Public health regulation and enforcement is also increasingly utilizing AI. For example, the Las Vegas Health Department is using AI in its investigation of health violations, resulting in more citations during inspections.21 Instead of selecting restaurants at random, the agency uses an AI software program to examine tens of thousands of tweets via Twitter to pinpoint possible food poisonings.22 Once the program associates tweets with specific restaurants, inspectors are dispatched to those locations.23 This approach has saved the agency time and resources because “unlike big data and analytics, which work off structured data that takes time to collect and analyze, this program was able to quickly calculate possible health problems by reading unstructured data -- words and phrases.”24

As AI systems continue to influence the regulatory environment of the U.S. healthcare delivery system, concerns have been raised regarding the allocation of the responsibility of an autonomous, manufactured system. Unlike industrial products, in which manufacturers may be held liable for injuries resulting from the use of a product, AI systems are designed to operate autonomously using algorithms.25 As AI takes on a more influential role in the medical process, it will become harder “to argue that a physician would be negligent in following the algorithm, even if it turns out to be wrong and the doctor ends up harming a patient.”26 Future regulations will likely be forced to include language related to liability regarding AI systems.

The delay in regulation for AI may generally be attributed to the following: (1) the federal government has not promulgated a clear definition of AI, and without it, the construction of an effective regulatory system is unlikely; (2) the autonomy of AI poses significant liability concerns; and, (3) federal and state governments may struggle to design a regulatory framework around a technology that will likely continue to rapidly evolve, in both design and utilization.27 AI is advancing on a daily basis, and government lawmakers and regulators will necessarily have to respond with innovative laws to regulate this technology, especially as it relates to healthcare.

“1950s: The Beginnings of Artificial Intelligence (AI) Research” World-Information.Org, (Accessed 5/23/17).

“Artificial intelligence and the law” By Jeremy Elman & Abel Castilla, Tech Crunch, January 28, 2017, (Accessed 5/18/17).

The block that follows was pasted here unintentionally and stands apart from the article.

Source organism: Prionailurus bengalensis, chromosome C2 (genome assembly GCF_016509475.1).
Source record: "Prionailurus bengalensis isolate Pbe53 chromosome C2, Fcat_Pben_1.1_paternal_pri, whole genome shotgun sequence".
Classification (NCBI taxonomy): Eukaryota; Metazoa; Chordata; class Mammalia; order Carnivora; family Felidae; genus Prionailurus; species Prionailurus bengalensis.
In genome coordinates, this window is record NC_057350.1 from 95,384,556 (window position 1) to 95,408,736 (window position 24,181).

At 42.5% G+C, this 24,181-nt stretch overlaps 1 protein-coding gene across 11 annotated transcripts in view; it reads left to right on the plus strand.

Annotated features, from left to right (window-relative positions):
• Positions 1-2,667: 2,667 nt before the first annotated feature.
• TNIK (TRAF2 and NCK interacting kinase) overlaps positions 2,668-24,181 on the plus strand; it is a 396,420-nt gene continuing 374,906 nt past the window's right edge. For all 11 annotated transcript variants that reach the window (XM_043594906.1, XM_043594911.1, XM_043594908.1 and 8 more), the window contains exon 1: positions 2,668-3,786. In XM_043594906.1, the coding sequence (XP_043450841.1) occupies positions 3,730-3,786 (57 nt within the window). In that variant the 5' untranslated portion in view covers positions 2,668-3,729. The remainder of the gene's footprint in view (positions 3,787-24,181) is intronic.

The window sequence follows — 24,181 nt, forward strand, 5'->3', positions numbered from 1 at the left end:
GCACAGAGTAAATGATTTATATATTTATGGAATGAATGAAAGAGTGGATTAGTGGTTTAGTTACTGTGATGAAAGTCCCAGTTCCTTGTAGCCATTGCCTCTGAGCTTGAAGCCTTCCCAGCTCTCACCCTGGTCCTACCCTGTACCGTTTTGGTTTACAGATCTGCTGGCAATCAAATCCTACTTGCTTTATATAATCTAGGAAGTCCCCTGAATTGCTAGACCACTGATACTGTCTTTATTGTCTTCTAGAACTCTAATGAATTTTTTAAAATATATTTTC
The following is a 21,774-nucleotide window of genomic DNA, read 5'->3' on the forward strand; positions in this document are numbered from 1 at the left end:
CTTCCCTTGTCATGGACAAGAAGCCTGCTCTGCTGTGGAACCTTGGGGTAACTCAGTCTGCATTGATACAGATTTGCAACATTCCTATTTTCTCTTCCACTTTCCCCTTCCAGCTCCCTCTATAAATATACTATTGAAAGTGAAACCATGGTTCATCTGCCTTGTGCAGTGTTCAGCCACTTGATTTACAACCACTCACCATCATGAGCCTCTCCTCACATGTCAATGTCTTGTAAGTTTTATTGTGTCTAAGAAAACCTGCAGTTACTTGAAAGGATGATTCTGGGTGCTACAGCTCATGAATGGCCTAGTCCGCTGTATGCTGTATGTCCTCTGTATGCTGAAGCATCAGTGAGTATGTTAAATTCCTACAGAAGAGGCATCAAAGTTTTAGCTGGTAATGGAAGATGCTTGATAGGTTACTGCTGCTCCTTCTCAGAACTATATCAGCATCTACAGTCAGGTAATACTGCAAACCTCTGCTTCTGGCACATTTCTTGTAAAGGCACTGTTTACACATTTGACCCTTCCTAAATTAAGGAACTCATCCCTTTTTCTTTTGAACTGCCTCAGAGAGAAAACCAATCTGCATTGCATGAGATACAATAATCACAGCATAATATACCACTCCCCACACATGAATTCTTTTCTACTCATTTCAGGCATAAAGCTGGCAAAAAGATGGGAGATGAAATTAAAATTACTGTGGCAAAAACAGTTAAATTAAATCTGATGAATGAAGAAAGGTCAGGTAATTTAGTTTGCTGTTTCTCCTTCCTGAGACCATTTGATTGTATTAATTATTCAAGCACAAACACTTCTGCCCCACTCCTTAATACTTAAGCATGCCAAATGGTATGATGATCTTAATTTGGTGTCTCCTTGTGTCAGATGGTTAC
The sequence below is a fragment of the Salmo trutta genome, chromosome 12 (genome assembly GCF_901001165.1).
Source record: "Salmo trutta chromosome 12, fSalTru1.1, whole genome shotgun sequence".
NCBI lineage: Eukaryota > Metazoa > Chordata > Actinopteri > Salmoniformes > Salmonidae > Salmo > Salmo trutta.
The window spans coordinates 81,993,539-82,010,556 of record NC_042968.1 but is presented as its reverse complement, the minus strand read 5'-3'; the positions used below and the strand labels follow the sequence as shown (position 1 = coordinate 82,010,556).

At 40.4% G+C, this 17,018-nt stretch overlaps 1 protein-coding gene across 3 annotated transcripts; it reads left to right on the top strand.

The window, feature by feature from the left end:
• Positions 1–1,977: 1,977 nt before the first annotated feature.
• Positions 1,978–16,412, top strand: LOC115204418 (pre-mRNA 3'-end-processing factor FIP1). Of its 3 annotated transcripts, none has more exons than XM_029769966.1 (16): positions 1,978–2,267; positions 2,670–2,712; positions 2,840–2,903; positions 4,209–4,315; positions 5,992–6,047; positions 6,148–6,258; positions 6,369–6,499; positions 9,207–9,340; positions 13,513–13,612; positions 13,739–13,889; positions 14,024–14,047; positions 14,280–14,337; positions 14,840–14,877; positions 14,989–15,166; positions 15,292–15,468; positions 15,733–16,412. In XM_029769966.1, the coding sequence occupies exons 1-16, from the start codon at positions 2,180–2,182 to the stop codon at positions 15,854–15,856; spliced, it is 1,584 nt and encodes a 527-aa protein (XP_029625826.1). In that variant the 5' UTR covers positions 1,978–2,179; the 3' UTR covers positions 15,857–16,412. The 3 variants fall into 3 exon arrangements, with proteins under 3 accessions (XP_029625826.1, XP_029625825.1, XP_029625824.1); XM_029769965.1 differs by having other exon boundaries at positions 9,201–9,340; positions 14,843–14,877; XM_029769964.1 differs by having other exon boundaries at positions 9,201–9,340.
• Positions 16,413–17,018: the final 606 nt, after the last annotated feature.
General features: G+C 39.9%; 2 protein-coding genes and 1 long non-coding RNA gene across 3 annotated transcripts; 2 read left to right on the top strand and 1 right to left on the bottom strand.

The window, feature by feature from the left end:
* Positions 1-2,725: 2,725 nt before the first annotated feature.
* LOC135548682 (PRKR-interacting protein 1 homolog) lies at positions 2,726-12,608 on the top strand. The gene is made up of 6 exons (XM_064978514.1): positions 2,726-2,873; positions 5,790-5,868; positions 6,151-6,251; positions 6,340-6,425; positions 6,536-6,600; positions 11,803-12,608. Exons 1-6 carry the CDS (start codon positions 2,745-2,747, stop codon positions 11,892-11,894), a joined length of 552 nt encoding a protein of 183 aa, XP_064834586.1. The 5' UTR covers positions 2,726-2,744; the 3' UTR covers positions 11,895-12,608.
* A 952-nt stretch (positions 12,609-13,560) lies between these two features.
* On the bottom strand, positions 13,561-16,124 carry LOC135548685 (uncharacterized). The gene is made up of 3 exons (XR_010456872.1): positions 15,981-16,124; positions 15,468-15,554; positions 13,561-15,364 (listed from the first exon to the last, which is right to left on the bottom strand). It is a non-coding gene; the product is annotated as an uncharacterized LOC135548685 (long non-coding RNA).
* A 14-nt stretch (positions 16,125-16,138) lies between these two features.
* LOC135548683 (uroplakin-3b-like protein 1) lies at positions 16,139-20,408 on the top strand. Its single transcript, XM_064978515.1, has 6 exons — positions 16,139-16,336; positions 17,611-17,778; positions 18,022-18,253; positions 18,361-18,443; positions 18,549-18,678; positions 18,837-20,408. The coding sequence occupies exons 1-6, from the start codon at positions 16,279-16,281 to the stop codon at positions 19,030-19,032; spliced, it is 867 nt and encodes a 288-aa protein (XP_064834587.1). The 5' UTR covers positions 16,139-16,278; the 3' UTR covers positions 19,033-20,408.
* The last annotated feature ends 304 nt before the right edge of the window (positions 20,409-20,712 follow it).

“Compendium of U.S. Copyright Office Practices 3rd ed. § 306” U.S. Copyright Office, 2014 (Accessed 5/18/17).

“Senate Clears Bill to Ease FDA Drug and Device Approvals” By Thomas M Burton, The Wall Street Journal, December 7, 2016, (Accessed 5/23/17).

“The HIPAA Privacy Rule” U.S. Department of Health & Human Services, (Accessed 5/23/17).

“Artificial Intelligence and Healthcare in 2030” By Michael Marquis, iReviews, December 3, 2016, (Accessed 5/18/17).

“Artificial Intelligence, Machine Learning, and the FDA” By John Graham, Forbes, August 19, 2016, (Accessed 4/21/17).

“General Wellness: Policy for Low Risk Devices” U.S. Food and Drug Administration, July 29, 2016, (Accessed 5/24/17) p. 2-3.

Ibid, p. 2.

“Use of Real-World Evidence to Support Regulatory Decision-Making for Medical Devices” U.S. FDA, July 27, 2016, (Accessed 5/24/17) p. 4.

Ibid, p. 6.

“Adaptive Designs for Medical Device Clinical Studies” U.S. Food and Drug Administration, July 27, 2016, (Accessed 5/24/17) p. 1.

Graham, August 19, 2016.

“FDA to create digital health unit” By Zachary Brennan, RAPS, May 4, 2017, (Accessed 5/17/17).

“About the Center for Devices and Radiological Health” U.S. Food & Drug Administration, March 14, 2017, (Accessed 5/11/17).

“Big Data and the Future of Medicare Audits: Part I- DRG Downcoding in Hospitals” By Edward M Roche, Ph.D.,J.D., Barraclough, October 5, 2016, (Accessed 5/18/17).





“Artificial Intelligence: The Next Big Thing in Government” By Tod Newcombe, Governing, October 2016, (Accessed 5/17/17).




“Is Regulation of Artificial Intelligence Possible?” By John Danaher, H+ Magazine, July 15, 2015, (Accessed 5/18/17).

“Artificial Intelligence, Medical Malpractice, and the end of Defensive Medicine” By Shailin Thomas, Harvard Law, January 26, 2017, (Accessed 5/17/17).

Danaher, July 15, 2015.